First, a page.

Erdogan Declares New Push on ISIS Stronghold Al-Bab

Turkish President Recep Tayyip Erdogan
Turkey's President Recep Tayyip Erdogan speaks at a press conference at the end of the G20 Leaders Summit in Hangzhou on September 5, 2016. On Monday, he said that Turkish-backed Syrian rebels could advance on the ISIS stronghold of Al-Bab. Greg Baker/AFP/Getty Images

Syrian rebels backed by Turkey are to make a new push to capture the Islamic State militant group (ISIS) stronghold of al-Bab in northern Syria, Turkey's President Recep Tayyip Erdogan confirmed on Monday.

Last month, Turkey launched "Euphrates Shield," an operation to recapture the northern Syrian town of Jarablus, clear ISIS militants from the region and slow Syrian Kurdish advances. It came in response to an ISIS-claimed suicide bombing on a Kurdish wedding in the southern Turkish city of Gaziantep.

It involved Syrian Arabs and Turkmen joining forces and, backed by Turkish soldiers and tanks, they recaptured Jarablus within a day.

Erdogan said that Syrian opposition forces would now advance to al-Bab to expand Turkey's safe zone and clear the region on its border of any ISIS threat. He added that the advance would last until the area was no longer a threat to Turkey.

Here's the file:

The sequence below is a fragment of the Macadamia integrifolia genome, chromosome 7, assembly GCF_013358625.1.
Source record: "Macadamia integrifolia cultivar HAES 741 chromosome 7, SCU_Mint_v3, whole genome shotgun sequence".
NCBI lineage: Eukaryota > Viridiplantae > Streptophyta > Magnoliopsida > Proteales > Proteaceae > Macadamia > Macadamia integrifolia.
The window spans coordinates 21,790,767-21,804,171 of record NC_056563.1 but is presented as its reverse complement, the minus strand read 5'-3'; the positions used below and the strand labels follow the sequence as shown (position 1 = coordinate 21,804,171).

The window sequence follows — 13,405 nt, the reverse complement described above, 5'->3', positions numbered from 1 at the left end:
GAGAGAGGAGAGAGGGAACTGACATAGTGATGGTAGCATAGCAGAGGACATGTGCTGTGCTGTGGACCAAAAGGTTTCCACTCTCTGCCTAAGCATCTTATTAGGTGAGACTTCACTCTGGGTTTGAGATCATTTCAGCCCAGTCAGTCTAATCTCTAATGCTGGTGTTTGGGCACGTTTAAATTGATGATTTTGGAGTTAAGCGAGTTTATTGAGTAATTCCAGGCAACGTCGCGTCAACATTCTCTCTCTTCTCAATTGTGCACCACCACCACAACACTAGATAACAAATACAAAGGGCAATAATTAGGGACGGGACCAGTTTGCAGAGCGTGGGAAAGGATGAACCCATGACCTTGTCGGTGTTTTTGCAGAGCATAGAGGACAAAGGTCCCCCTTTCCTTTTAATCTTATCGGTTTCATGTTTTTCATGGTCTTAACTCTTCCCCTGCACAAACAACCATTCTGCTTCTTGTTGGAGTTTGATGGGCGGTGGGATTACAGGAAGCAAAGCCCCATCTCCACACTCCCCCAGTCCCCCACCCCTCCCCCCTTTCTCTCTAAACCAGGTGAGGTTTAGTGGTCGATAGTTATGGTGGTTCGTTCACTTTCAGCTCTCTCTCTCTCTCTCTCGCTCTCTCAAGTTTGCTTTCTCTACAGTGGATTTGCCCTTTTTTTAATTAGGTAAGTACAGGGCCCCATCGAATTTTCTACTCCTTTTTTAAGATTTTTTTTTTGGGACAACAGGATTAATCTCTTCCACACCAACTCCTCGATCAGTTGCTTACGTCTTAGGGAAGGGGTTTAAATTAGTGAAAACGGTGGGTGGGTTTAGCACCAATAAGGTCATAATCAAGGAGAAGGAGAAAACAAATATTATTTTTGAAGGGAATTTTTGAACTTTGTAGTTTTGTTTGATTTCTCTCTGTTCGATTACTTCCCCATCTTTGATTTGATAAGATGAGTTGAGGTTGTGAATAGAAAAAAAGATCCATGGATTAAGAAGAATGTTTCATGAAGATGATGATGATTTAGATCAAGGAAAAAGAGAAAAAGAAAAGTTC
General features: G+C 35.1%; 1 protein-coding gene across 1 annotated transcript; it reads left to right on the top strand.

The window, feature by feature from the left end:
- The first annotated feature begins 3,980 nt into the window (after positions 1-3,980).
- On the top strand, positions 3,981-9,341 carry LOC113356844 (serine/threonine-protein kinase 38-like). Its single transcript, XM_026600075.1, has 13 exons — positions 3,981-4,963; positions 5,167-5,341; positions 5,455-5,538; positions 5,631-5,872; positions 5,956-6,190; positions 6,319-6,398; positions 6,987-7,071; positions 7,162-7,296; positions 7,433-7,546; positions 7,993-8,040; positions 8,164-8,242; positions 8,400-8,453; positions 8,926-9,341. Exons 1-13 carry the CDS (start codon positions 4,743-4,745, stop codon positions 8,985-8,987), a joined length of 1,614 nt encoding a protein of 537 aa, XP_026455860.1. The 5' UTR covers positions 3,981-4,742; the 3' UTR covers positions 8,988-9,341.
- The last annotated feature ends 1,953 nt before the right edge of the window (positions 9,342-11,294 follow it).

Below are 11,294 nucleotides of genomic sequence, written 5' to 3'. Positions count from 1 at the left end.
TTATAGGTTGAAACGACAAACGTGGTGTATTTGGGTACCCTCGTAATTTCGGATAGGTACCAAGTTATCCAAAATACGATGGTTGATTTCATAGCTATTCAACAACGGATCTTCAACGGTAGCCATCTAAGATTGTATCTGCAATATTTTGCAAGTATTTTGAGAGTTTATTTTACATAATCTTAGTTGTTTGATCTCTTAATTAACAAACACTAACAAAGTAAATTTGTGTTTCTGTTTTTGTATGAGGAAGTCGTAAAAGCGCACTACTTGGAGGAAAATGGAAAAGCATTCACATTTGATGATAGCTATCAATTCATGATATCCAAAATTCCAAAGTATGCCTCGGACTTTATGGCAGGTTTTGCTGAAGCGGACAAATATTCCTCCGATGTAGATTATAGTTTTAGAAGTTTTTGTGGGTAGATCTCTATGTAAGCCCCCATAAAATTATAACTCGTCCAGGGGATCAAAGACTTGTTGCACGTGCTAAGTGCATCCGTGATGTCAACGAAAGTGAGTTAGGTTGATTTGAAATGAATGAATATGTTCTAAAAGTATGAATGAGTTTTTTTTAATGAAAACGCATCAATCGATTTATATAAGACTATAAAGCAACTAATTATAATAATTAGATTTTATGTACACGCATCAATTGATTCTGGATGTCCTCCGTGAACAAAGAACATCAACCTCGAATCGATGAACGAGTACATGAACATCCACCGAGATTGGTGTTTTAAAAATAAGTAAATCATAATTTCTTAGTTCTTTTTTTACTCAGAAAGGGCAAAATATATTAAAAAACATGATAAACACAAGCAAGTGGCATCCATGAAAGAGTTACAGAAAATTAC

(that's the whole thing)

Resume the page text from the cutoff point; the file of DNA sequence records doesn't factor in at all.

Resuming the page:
"Jarablus and al-Rai have been cleansed, now we are moving towards al-Bab. We will go there and stop (ISIS) from being a threat to us," he stated.

"As part of the Euphrates Shield operation, an area of 900 square kilometers has been cleared of terror so far. This area is pushing south," Erdogan continued.

"We may extend this area to 5,000 square kilometers as part of a safe zone."

Turkey also entered northern Syria because of concerns that Kurdish forces, backed by the U.S.-led coalition, would themselves advance on Al-Bab. Ankara pressured Washington to pull the Kurdish forces, consisting of the YPG militia, west of the Euphrates after they helped to liberate the Syrian town of Manbij from ISIS.

Turkey fears Kurdish intentions along its southern border, where they seek to create an autonomous state. Ankara argues that the Syrian Kurds have close links to the Kurdistan Workers' Party (PKK), a group that is outlawed in Turkey and has regularly targeted Turkish troops and authorities since a fragile two-year ceasefire collapsed in July 2015.